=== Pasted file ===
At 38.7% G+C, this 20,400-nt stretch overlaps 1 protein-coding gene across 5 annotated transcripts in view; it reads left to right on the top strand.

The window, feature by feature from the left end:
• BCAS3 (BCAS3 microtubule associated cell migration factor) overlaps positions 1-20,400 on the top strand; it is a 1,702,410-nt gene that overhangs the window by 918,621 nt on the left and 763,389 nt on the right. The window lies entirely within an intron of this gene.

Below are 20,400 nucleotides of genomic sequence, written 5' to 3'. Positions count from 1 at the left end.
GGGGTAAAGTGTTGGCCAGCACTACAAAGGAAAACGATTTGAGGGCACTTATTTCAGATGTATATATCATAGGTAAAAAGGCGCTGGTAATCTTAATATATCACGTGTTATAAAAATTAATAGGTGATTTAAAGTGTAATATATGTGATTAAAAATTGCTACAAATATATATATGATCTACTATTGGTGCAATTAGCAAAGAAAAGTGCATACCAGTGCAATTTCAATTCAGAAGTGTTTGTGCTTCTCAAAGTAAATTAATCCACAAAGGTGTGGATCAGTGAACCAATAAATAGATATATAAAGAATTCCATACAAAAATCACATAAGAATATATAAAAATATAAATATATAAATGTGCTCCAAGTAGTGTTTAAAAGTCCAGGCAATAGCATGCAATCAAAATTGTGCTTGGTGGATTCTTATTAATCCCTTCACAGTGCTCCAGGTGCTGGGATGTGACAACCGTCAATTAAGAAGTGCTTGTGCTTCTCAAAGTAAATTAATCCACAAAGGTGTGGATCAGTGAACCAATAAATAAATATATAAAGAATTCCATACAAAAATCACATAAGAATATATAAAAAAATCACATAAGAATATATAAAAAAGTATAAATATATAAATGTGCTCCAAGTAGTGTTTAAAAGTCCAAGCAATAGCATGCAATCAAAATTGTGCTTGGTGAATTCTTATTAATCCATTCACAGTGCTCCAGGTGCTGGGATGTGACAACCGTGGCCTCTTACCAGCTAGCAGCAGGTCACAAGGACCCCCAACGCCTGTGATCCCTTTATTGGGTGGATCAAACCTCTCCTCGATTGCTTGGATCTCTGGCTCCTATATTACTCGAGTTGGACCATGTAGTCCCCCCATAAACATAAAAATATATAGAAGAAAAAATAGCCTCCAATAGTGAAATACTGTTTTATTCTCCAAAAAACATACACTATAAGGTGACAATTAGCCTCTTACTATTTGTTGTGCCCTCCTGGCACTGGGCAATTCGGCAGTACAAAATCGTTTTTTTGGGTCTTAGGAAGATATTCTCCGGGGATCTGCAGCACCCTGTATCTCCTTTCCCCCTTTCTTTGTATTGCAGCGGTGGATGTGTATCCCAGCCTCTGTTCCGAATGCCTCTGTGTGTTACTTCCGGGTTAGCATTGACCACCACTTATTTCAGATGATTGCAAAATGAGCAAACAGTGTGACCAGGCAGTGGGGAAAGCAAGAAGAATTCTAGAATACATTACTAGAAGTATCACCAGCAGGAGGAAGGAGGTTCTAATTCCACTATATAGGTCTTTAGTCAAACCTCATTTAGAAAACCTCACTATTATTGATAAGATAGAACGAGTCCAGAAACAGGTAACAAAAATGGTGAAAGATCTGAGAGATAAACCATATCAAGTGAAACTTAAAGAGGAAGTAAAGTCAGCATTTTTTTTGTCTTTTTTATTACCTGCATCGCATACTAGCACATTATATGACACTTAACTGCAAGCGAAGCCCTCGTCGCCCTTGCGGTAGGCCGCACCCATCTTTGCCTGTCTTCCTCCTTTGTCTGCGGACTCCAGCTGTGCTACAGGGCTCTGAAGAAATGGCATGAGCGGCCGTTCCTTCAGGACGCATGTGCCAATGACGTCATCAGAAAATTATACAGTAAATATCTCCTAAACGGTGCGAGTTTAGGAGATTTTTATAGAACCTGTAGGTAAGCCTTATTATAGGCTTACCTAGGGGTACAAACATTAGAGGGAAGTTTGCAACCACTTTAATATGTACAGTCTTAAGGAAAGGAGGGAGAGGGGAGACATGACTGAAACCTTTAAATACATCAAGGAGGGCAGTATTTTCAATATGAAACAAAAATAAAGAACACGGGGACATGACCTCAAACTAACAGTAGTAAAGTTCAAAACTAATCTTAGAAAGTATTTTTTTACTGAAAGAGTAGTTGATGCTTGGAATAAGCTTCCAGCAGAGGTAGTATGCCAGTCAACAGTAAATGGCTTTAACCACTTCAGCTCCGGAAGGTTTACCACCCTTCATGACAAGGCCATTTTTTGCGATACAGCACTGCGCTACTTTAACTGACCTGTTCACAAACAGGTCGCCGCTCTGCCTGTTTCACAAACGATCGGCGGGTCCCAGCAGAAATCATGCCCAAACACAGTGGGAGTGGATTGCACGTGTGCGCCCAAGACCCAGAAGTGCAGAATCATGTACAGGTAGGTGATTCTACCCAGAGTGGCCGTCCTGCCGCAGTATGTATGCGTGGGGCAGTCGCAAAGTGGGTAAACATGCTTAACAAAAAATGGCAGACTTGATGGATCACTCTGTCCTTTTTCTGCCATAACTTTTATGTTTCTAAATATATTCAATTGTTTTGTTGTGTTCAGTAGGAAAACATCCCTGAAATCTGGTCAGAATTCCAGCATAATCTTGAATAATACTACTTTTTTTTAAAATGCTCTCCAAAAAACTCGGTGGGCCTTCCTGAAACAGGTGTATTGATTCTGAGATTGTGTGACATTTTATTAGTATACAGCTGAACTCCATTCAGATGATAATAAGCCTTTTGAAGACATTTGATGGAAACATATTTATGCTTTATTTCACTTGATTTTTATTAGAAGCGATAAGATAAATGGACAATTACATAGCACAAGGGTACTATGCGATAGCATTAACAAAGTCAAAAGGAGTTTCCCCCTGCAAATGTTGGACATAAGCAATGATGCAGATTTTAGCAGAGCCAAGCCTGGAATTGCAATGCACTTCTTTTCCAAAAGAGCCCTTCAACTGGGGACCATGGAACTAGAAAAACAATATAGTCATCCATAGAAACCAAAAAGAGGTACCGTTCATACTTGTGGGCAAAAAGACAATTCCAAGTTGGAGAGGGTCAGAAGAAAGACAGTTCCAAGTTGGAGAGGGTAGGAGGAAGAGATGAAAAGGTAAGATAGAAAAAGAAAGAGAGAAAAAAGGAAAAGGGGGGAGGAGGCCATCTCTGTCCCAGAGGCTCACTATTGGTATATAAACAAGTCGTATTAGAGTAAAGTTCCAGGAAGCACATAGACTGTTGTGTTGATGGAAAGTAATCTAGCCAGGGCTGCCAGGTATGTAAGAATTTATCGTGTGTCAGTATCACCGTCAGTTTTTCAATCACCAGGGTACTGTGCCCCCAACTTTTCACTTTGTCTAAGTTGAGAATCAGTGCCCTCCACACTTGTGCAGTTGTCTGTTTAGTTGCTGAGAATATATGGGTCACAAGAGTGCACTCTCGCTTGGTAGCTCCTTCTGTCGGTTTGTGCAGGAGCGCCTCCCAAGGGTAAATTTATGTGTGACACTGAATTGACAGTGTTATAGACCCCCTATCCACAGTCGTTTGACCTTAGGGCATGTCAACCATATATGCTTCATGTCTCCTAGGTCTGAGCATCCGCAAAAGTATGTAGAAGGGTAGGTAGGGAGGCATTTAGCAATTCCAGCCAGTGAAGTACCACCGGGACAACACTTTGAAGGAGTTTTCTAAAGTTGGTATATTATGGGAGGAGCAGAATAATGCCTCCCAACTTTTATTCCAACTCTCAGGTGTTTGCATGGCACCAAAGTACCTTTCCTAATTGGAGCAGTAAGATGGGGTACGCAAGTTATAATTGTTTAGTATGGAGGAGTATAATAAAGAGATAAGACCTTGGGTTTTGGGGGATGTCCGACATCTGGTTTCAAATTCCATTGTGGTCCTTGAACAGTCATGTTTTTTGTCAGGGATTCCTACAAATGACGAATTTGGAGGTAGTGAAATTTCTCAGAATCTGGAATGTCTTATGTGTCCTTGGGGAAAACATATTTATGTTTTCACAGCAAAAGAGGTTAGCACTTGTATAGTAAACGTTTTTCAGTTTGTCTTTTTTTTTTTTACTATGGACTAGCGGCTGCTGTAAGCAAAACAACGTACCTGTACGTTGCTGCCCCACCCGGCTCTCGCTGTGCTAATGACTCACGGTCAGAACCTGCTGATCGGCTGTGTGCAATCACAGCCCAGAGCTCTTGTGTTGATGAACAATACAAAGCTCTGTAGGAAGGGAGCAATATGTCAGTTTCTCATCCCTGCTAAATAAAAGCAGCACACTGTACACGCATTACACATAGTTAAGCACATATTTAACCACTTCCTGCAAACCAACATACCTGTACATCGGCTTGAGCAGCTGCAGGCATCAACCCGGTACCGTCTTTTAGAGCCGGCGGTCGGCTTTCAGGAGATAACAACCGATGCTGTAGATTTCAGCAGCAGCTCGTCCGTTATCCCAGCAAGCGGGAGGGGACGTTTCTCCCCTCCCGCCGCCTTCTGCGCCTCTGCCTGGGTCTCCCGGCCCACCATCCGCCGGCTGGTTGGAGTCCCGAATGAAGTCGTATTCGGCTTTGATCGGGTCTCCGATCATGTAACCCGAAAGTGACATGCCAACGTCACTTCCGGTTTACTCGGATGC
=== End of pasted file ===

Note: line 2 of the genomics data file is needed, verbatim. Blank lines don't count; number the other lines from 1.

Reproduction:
The window, feature by feature from the left end: